Bridge tables are developed based on the most recent Benchmark and annual Input-Output Accounts published by BEA. For some columns the bridge table is held constant from the last historical year while other components forecast the bridge table based on trends over the historical series. The bridge tables are used to distribute projected column controls out to the roughly 200 commodity groups or rows within the final demand matrix. The only exception to the use of bridge tables occurs in the column of Change in Private Inventories (CIPI). Business inventories by detailed commodities are projected based on a two stage least squares model where inventories are regressed on lagged values of both inventories and commodity output. Results are aggregated and adjusted to conform to the projection of CIPI from the macro model.
As a last step, data are converted from purchaser value to producer value. Margin columns are projected for each component of final demand. Summing across the rows of a particular component (ie. PCE) with its related margin columns (consisting of transportation costs as well as wholesale and retail markups), results in a vector of producer value data by detailed commodity. For example, in buying a sweater, the margin column would subtract the retail markup by the vendor from the textile commodity row and move that value to the retail trade commodity row. In estimating employment, it is helpful to know the producer value of the data as it helps separate employment in the wholesale, retail, and transportation industries from the remaining economy.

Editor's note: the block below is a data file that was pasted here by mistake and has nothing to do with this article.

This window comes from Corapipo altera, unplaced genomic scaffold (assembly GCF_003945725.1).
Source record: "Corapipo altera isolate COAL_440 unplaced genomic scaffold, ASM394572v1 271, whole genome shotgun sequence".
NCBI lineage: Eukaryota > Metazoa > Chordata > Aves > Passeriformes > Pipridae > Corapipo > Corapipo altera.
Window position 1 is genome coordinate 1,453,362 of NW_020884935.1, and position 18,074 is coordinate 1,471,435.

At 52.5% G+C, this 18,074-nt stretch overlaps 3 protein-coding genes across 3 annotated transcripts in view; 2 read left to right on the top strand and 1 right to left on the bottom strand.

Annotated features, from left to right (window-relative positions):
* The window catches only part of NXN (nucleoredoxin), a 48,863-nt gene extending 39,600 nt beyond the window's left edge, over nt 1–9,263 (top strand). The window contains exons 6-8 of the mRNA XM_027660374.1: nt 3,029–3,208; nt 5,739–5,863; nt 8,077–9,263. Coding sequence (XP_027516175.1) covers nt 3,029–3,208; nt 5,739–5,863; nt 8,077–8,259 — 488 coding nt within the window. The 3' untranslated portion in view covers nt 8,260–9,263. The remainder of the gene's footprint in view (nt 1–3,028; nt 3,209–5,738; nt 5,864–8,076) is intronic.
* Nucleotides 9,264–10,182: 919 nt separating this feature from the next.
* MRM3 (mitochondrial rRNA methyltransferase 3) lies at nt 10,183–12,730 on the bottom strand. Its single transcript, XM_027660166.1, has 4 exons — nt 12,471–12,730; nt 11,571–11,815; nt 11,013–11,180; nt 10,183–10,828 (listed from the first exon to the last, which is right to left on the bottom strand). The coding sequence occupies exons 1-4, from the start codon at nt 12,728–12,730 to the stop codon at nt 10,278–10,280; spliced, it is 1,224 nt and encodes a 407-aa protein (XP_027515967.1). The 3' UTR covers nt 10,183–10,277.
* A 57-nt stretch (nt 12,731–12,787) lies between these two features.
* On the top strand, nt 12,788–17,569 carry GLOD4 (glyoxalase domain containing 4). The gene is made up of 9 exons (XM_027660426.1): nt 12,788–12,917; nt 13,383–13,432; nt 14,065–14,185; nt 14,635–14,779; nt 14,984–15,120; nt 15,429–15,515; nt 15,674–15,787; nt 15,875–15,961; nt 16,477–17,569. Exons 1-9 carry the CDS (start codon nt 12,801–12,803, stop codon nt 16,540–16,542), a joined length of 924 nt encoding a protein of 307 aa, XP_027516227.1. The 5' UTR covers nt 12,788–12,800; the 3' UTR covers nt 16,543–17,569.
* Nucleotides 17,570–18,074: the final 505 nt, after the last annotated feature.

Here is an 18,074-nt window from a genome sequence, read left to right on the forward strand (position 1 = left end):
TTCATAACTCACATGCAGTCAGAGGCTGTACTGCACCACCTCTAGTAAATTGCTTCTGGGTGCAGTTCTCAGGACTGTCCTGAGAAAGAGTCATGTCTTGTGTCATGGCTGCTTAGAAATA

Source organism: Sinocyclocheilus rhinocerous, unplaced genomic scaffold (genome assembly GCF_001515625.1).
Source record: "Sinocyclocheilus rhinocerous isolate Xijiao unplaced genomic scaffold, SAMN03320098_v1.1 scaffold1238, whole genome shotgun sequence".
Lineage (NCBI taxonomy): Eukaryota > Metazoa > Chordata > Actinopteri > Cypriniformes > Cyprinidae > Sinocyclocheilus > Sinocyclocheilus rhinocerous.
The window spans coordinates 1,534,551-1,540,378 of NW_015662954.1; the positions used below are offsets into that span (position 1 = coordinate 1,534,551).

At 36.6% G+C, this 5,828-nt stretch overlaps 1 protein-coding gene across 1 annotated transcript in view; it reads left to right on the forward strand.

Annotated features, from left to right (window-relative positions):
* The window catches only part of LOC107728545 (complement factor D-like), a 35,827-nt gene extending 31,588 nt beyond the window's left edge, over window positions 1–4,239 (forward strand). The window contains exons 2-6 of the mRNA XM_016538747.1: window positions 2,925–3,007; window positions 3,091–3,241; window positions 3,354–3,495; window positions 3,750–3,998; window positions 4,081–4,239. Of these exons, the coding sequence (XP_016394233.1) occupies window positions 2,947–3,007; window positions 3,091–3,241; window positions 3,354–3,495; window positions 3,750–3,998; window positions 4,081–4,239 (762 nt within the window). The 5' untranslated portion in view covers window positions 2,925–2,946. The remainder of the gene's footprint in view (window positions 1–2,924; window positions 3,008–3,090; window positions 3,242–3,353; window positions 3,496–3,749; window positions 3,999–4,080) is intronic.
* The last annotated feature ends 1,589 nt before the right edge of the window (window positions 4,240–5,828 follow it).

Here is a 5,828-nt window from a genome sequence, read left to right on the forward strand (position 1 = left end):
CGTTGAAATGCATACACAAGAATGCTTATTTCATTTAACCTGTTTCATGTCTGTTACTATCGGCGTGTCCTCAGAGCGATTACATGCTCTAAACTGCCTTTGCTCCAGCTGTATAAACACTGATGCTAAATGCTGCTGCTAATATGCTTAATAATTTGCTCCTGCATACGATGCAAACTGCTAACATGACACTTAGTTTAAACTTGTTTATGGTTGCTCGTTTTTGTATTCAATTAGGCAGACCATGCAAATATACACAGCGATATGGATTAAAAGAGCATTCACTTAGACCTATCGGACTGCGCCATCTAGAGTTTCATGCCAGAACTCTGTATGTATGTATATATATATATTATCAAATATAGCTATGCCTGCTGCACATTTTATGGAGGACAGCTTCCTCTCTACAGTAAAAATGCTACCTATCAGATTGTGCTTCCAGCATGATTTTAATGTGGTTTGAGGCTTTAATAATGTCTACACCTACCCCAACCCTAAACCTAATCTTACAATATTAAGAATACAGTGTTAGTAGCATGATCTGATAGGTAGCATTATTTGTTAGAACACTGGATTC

Adjustments to the initial estimates of the final demand matrix are made based on research and analysis by industry experts including information pertaining to energy forecasts, existing and expected shares of the domestic output, known changes to trade agreements, expected government political and policy changes, and so forth.
Industry output is derived using a set of projected input-output tables consisting of two basic matrices for each year, a "use" and a "make" table. The use table consists of final demand, from the preceding step, together with intermediate demand and value added. The use table shows the use of commodities by each industry as inputs into its production process. The make table allocates commodity output to the industry in which it is the primary commodity output and to those industries in which it is secondary. In percentage form, the use table provides the direct requirements table and the make table becomes a market share table. These two tables are then used to create total requirements tables which yield the projected levels of industry and commodity output required to satisfy projected final demand.